Why is it that a social democratic government continues to appoint leaders of industry onto the Board of governors? And that's the fundamental question. Why is it that the provincial government and the university administration think that profit motives and the market regulation of the economy is the sole thing that should be used to to manage, to  make decisions about these things? And of course, part of what's going is because of the way in which they market the university [student] experience, becoming a major or drawn to this university, that they're concerned about the issue around how the they can market or sell or packaged the experience.

[00:23:37.090] - Charles
And if there's things that look like they're going to undermine the marketing and the sale of that [student] experience, they're going to pay attention to it. That's the wrong reason to pay attention to it. We need to pay attention to it because we actually believe that the combination of capitalism with systemic oppression  works in a way that is unfair and unjust. That's the way we should be moving. And if we're not moving that way, then I think people are hypocrites.

[00:24:04.780] - Sarah
So I guess if you had to imagine or create, like an ideal, like what the board would look like in the perfect sort of if 

[00:24:21.650] - Charles
I actually have a blog post on that front.  Yes. I think we should have people who are based in community organizing, perhaps with VANDU down  in the Downtown Eastside. I think you should put people who are housing advocates who've actually been at the forefront with the housing camps . I think we need trade union organizers sitting there. And yes, I will concede we probably should have a businessperson who might think about green renewable energy is as a core issue and the occasional politician should be included in these spaces, too.

[00:24:52.760] - Charles
But with the heavy weight toward people who are involved in accounting, finance, business and management of large corporations, it's a problem. It's a serious problem. And I think for a lot of people, these positions are seen to be more. 

[00:25:23.170] - Charles
Kind of an important marker of prestige to get get appointed. We need to move away from that. These to be on go, I will say, for the most people who do this. I think they do see it as a calling. Some of them literally do get a call to.

[00:25:44.190] - Charles
OK. I mean, I personally, myself, it's really unusual being on the board of governors. I mean, even you look at the typical type of faculty who even get elected, they tend to be kind of you know, they're stars in their field. They're small C conservative politically, perhaps, you know, in the middle. Kind of modest kind of way. They they  probably had administrative achievements. They may have been an associate V.P. or associate dean or department head or something like that..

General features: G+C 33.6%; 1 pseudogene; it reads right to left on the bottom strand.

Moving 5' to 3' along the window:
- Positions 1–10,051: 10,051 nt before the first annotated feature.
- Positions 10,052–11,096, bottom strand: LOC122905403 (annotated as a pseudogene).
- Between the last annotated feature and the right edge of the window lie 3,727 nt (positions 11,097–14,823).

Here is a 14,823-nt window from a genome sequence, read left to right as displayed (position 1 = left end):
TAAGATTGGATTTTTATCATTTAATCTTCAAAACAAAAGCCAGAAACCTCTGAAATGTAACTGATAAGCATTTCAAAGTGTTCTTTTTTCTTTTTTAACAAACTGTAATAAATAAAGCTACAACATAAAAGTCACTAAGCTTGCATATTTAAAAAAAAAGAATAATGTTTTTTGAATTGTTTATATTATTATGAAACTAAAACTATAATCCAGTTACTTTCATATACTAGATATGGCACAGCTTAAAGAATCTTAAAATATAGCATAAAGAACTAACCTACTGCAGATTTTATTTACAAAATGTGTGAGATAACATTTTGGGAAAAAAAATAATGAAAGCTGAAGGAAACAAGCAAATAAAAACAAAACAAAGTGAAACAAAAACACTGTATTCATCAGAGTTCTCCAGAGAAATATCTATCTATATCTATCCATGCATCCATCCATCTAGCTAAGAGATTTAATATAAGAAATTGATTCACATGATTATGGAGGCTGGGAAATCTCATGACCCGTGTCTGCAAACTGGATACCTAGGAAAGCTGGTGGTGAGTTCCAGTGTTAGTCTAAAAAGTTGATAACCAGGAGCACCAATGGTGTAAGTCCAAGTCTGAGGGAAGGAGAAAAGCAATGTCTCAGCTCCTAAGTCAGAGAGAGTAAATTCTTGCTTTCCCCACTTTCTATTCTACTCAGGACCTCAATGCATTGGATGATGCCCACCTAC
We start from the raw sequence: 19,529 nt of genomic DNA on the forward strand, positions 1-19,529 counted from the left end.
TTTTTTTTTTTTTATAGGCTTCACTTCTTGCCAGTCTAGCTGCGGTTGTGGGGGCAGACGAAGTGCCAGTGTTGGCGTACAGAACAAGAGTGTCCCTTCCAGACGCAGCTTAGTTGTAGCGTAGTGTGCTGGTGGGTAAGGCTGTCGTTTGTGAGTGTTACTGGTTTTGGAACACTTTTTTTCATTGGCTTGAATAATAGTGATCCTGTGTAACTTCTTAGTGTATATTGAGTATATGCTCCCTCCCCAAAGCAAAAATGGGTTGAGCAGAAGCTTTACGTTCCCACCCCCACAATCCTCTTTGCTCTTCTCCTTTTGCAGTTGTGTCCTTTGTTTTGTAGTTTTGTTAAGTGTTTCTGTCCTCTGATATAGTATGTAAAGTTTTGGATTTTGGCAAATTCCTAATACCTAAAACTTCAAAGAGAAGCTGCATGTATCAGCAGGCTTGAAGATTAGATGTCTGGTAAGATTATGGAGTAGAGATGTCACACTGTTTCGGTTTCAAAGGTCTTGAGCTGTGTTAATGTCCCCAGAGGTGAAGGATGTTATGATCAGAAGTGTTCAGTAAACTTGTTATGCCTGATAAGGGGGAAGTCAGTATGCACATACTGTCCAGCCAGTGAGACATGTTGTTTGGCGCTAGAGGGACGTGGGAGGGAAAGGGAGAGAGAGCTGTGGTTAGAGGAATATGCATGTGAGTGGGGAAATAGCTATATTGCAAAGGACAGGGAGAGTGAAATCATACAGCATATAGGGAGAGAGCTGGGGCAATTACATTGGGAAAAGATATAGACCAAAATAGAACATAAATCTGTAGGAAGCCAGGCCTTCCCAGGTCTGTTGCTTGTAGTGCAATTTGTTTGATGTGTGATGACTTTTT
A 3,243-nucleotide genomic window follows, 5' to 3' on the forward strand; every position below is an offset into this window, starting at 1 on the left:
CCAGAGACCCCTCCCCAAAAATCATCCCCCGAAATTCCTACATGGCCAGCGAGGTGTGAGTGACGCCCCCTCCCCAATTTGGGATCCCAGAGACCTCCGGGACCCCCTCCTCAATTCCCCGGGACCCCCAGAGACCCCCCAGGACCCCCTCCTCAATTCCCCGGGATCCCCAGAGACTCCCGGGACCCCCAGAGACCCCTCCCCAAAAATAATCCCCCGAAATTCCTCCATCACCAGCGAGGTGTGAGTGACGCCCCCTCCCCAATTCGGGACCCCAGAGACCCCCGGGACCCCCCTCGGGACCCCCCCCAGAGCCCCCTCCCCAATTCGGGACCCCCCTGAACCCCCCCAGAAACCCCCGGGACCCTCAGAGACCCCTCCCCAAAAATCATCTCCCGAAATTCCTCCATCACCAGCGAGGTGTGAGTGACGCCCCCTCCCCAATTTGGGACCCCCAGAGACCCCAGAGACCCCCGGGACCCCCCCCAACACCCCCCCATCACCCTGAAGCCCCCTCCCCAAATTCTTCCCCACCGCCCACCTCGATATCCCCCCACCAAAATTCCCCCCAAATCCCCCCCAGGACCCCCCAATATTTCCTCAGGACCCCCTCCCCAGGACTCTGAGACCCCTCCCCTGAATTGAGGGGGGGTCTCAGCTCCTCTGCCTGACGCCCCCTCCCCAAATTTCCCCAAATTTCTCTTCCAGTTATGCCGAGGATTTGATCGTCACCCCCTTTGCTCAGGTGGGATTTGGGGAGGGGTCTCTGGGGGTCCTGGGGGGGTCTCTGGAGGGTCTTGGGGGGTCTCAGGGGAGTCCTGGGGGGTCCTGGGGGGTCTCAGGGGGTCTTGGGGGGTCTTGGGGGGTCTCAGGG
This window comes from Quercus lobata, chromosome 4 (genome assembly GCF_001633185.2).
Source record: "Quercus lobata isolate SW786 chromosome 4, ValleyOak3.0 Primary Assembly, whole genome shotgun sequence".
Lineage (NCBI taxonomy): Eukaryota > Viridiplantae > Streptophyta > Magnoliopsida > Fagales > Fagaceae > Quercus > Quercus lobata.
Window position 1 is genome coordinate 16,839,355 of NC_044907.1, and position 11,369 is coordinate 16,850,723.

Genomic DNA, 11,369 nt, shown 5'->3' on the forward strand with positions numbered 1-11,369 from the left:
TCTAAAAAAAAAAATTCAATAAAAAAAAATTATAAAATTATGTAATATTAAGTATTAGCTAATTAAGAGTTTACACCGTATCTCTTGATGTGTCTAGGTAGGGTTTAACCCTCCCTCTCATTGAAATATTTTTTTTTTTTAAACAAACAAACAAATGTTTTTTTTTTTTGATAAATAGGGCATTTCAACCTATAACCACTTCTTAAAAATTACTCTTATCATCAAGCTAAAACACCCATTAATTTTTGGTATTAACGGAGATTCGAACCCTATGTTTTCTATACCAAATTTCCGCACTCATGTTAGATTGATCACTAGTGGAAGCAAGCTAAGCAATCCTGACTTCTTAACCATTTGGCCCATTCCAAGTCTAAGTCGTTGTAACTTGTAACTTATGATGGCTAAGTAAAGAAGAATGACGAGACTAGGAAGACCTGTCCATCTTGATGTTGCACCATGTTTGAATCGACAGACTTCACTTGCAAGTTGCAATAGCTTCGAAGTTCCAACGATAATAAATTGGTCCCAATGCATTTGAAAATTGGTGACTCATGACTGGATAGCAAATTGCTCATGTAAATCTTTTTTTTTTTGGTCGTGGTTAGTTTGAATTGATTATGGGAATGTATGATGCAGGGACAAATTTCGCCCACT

[00:26:17.140] - Charles
I've not been in those kinds of positions, [to get someone] who is more interested in that kind of front line type of thing is very unusual. And course, the result was I was basically frozen out for the first half of the term. Yeah.

[00:26:30.920] - Charles
So, I mean, and if you have to say one of the things that change is when the chair [from Belkin to Korenberg] and I've said this publicly, who was willing to engage with different perspectives in a way that other people weren't. That's unusual. And so I think that issue right there is a critical one that people have seen. 

[00:27:05.100] - Charles
More participatory than say, you know, when we look back in the 90s when the NDP controlled who was on the Board of Governors, which was the period that began, UBC's major sort of neo-liberal dive. If you look at who was on the board of governors like Brad Bennett, for example, who was the chair, and the early early 2000s under the Campbell government, who Christy Clark appointed. There was no diversity of perspective of any sort.

[00:27:34.790] - Charles
It was all tilted hard to the right. And  my only concern is that we don't tilt too hard to the center, which is what the NDP is  (the NDP is not a left wing government).

[00:27:47.750] - Charles
I don't know, of course journalist are supposed to have political opinions, but you clearly do.

[00:27:56.710] - Sarah
Yes.

[00:27:59.270] - Charles
But, I mean, the NDP said clearly in the middle of the road and the Greens are further to the right of them. And so that's you know, we know where they're situated. We we don't really have much of a progressive voice sitting there. And that's that's a shame. I mean, and the other thing I think that people often confuse politics with with qualities of, of personal qualities and some of the nastiest people I've meet are some, some of the nastiest people, have been progressive academics who have big followings, very popular, but are actually kind of, ...